Meet the Middle East’s First Female Car Racing Team

The Speed Sisters customize standard street cars and practice on makeshift courses around market squares and airstrips.
(Photo: Facebook)
Dec 15, 2015· 2 MIN READ
Remy Tumin is a New York journalist who has written for Brooklyn Magazine, the New York Nonprofit Press and the Vineyard Gazette.

Mona Ali learned to race cars before she was old enough to have a license. At just 16 years old, the Ramallah native would borrow her sister’s car and race through the deserted streets of the West Bank city.

“I was racing cars when I was a kid, learning how to do it, speeding with the boys from school,” Ali told The Guardian. “At first, the boys wouldn’t accept me; they didn’t want to race with me. But I told them I’d carry on racing whether they liked it or not.”

Ali was the first woman to join the new Palestinian racing federation, and others quickly followed. Together, they make up the world’s first all-female car racing team from occupied Palestine, known as the Speed Sisters. Ali, 29; Maysoon Jayyusi, 38; and Noor Daoud are from Jerusalem. Marah Zahalka, 23, is from Jenin. Betty Saadeh, 35, is from Bethlehem.

The group of five women is the subject of a new feature-length documentary by Amber Fares. Speed Sisters debuted in the United States this fall to rave reviews. Fares follows the women as they confront obstacle after obstacle in a fight to be taken seriously in a male-dominated sport while confronting the everyday realities of living under occupation.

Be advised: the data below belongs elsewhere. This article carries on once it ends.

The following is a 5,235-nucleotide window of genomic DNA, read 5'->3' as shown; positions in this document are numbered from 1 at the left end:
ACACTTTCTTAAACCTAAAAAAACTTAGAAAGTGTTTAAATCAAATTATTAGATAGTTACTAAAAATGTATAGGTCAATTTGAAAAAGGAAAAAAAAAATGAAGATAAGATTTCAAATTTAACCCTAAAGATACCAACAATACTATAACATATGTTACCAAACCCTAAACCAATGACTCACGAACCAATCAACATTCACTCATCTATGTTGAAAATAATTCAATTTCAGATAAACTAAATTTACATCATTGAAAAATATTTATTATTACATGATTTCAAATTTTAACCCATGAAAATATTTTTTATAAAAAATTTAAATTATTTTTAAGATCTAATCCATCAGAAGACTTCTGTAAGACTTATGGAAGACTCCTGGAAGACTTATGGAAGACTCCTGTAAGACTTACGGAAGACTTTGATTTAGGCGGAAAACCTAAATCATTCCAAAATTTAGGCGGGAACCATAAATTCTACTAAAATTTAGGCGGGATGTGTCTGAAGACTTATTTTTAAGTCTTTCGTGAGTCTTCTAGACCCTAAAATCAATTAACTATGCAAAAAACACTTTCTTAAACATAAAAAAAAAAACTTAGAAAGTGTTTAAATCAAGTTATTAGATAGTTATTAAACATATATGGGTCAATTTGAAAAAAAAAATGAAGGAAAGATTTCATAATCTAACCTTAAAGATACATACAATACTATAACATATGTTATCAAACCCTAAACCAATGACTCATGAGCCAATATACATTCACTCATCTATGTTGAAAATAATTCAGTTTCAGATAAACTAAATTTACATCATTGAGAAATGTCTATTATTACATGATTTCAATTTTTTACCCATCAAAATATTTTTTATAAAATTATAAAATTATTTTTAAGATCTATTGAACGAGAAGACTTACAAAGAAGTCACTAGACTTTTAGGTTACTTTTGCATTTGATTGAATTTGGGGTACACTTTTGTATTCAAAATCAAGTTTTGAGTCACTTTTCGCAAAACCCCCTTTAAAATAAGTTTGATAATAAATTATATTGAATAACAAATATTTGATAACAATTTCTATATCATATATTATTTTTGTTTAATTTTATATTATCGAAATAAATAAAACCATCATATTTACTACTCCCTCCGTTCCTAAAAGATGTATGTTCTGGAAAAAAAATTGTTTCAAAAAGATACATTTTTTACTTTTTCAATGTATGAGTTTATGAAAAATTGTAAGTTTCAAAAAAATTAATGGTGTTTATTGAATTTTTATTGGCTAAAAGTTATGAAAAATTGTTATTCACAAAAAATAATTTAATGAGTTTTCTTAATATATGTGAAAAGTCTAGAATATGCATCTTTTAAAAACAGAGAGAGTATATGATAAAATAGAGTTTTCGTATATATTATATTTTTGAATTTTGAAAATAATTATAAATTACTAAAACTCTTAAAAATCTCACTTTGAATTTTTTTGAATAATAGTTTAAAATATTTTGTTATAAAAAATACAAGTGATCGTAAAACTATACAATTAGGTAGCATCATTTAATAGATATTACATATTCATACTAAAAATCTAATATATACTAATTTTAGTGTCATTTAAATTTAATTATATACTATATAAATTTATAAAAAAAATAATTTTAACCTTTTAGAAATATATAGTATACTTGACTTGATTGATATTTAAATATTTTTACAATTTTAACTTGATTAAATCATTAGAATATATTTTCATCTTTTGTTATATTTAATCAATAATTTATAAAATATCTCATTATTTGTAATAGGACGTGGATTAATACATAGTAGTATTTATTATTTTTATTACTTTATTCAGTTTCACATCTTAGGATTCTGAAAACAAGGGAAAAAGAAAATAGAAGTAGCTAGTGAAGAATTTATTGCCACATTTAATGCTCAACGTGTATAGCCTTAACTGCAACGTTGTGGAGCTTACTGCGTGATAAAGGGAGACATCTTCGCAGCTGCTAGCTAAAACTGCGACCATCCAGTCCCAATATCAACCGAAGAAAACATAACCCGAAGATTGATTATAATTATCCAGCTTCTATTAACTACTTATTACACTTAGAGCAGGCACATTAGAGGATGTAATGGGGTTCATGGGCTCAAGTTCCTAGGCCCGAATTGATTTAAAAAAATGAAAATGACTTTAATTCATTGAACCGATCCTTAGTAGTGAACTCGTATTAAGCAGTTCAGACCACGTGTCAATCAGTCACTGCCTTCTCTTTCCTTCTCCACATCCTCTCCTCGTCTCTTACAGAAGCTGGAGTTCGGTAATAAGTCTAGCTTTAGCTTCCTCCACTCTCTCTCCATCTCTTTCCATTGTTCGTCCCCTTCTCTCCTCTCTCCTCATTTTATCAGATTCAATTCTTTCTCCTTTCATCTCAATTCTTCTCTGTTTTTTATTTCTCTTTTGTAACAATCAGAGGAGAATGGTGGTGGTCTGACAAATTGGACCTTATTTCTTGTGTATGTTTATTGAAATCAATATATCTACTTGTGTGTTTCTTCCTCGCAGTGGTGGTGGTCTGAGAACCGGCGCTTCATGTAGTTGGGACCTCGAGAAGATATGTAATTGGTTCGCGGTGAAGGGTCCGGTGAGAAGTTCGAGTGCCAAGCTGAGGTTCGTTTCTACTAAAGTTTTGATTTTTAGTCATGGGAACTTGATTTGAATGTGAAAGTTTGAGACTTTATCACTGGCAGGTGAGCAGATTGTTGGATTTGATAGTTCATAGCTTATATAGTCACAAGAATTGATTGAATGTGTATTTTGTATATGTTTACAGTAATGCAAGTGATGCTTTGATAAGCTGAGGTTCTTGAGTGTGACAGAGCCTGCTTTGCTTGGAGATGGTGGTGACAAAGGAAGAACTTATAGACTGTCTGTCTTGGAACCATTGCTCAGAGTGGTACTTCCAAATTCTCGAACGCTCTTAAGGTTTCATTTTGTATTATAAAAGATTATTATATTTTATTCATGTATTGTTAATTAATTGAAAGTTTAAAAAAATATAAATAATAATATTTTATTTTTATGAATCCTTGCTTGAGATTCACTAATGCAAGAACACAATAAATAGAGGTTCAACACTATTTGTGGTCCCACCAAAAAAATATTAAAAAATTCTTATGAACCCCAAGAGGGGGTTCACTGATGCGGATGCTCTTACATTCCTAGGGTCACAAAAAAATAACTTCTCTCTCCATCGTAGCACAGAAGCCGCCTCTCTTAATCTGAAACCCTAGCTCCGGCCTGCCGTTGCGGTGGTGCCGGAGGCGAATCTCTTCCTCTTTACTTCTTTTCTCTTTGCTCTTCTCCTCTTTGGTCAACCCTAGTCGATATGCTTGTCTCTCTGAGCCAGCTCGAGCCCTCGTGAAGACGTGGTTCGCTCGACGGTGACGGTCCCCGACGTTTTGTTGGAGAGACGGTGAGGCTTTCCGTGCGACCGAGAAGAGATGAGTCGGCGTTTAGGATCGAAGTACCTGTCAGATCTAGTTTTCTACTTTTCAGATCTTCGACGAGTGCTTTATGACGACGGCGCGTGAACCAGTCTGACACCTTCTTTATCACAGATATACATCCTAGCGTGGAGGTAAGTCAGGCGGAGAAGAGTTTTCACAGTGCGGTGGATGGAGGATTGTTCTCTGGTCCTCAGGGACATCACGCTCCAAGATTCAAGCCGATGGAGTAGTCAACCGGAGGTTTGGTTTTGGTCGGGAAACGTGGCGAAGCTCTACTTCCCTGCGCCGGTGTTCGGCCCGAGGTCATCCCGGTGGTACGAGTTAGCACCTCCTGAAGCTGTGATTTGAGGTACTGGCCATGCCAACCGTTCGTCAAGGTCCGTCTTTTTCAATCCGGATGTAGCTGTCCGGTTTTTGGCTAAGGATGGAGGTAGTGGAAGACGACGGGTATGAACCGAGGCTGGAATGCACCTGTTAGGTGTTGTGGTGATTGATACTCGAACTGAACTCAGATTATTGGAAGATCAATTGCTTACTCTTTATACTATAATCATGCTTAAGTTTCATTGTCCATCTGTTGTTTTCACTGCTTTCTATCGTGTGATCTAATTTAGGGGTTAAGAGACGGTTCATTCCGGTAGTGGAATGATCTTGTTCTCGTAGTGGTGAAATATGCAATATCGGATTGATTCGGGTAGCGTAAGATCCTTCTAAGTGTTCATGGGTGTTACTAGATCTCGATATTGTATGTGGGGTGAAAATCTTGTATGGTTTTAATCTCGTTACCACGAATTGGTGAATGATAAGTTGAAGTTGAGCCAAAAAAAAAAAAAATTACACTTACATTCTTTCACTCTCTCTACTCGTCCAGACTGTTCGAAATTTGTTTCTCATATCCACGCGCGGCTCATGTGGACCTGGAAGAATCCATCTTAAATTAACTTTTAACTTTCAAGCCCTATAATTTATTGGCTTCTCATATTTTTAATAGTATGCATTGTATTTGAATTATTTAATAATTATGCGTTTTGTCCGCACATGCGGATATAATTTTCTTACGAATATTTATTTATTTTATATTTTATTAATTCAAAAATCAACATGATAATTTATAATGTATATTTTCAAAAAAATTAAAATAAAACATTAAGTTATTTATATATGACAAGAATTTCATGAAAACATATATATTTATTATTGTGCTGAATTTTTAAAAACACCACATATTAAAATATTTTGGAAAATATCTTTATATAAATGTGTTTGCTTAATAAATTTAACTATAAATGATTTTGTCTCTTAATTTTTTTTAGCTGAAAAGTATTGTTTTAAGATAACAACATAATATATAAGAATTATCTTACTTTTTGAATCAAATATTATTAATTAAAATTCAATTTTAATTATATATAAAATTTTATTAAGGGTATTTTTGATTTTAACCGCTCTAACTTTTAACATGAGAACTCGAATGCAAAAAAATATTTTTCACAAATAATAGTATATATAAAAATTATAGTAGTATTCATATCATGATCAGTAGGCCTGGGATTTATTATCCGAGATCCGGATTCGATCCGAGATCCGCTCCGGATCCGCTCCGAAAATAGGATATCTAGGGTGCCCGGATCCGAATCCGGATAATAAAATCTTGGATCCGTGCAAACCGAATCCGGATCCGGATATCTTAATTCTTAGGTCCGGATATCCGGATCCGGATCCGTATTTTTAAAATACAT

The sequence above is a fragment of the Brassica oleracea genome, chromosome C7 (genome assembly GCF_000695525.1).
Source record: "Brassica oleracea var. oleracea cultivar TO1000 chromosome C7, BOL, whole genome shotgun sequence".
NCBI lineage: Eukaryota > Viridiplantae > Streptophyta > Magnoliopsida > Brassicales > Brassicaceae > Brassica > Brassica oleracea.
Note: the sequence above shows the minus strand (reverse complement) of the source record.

“We are the first women’s racing team in the Arab world,” one driver says in the film. “How much will we let the occupation affect our lives? What are we supposed to do, stop living?”

Now the women are regulars on Palestine’s car-racing circuit. The Palestinian Motor Federation does not have any official racetracks, so it sets up makeshift courses around market squares and airstrips.

Jayyusi, who now lives in Jordan but still manages the team, said people are still getting used to the idea of women on the circuit.

“When we first started, people looked at us as though we’d just landed from space,” she said. “But when they saw us race they changed their minds. Now we have fans, people who encourage us and sponsor us.”

“You prove that you are strong enough, not scared—that you can compete with the men,” she added, “and then it just becomes acceptable.”

The Speed Sisters can’t afford the latest and fanciest racing vehicles, so they customize standard street cars to race against their male counterparts. Practice was regularly held on a stretch of land next to Israeli military compounds until Saadeh was hit by a tear-gas canister fired by a soldier.

“We used to train in Ramallah, in a small parking lot, right in front of the checkpoint,” Daoud told Refinery 29. “But after Betty got shot, we stopped going there.”

Funding for the team continues to be an issue. The Speed Sisters are always scraping together what they can to make repairs to their cars, and with heightened security threats, Daoud said sponsorship has waned.

“Since 2010, I’ve had sponsors in Palestine,” Daoud said. “But this year, it’s not going well because of what’s going on. They didn’t give me the amount I needed, so I can’t fix my car, which badly needs repair.”

But no matter the difficulties, these girls mean business.

“When I sit in my car, it doesn’t know whether I’m a guy or girl,” Daoud said. “Being at the track is like being at home.”